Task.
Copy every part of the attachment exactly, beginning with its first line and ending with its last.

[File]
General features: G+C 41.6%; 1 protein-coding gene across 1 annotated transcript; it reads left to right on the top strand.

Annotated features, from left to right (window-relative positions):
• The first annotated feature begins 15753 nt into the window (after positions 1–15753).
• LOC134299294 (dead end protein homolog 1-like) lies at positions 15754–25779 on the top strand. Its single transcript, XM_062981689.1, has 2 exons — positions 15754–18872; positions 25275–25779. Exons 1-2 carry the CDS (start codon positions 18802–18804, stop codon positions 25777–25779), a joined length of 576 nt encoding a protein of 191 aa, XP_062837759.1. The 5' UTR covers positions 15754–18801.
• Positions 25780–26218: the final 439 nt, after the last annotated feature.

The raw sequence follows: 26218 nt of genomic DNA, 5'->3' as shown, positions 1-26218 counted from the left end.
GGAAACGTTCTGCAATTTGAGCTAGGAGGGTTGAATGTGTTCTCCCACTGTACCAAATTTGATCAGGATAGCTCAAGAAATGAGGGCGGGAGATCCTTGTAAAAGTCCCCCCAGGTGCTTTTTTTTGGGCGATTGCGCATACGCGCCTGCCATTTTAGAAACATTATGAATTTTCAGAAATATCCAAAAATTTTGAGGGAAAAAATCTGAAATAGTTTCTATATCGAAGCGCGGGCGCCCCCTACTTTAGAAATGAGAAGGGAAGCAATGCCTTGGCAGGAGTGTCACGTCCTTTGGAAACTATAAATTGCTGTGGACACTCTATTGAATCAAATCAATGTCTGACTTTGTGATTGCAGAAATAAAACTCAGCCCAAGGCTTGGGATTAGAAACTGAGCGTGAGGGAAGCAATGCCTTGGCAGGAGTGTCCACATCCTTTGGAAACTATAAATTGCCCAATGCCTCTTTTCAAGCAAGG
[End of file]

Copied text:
General features: G+C 41.6%; 1 protein-coding gene across 1 annotated transcript; it reads left to right on the top strand.

Annotated features, from left to right (window-relative positions):
• The first annotated feature begins 15753 nt into the window (after positions 1–15753).
• LOC134299294 (dead end protein homolog 1-like) lies at positions 15754–25779 on the top strand. Its single transcript, XM_062981689.1, has 2 exons — positions 15754–18872; positions 25275–25779. Exons 1-2 carry the CDS (start codon positions 18802–18804, stop codon positions 25777–25779), a joined length of 576 nt encoding a protein of 191 aa, XP_062837759.1. The 5' UTR covers positions 15754–18801.
• Positions 25780–26218: the final 439 nt, after the last annotated feature.

The raw sequence follows: 26218 nt of genomic DNA, 5'->3' as shown, positions 1-26218 counted from the left end.
GGAAACGTTCTGCAATTTGAGCTAGGAGGGTTGAATGTGTTCTCCCACTGTACCAAATTTGATCAGGATAGCTCAAGAAATGAGGGCGGGAGATCCTTGTAAAAGTCCCCCCAGGTGCTTTTTTTTGGGCGATTGCGCATACGCGCCTGCCATTTTAGAAACATTATGAATTTTCAGAAATATCCAAAAATTTTGAGGGAAAAAATCTGAAATAGTTTCTATATCGAAGCGCGGGCGCCCCCTACTTTAGAAATGAGAAGGGAAGCAATGCCTTGGCAGGAGTGTCACGTCCTTTGGAAACTATAAATTGCTGTGGACACTCTATTGAATCAAATCAATGTCTGACTTTGTGATTGCAGAAATAAAACTCAGCCCAAGGCTTGGGATTAGAAACTGAGCGTGAGGGAAGCAATGCCTTGGCAGGAGTGTCCACATCCTTTGGAAACTATAAATTGCCCAATGCCTCTTTTCAAGCAAGG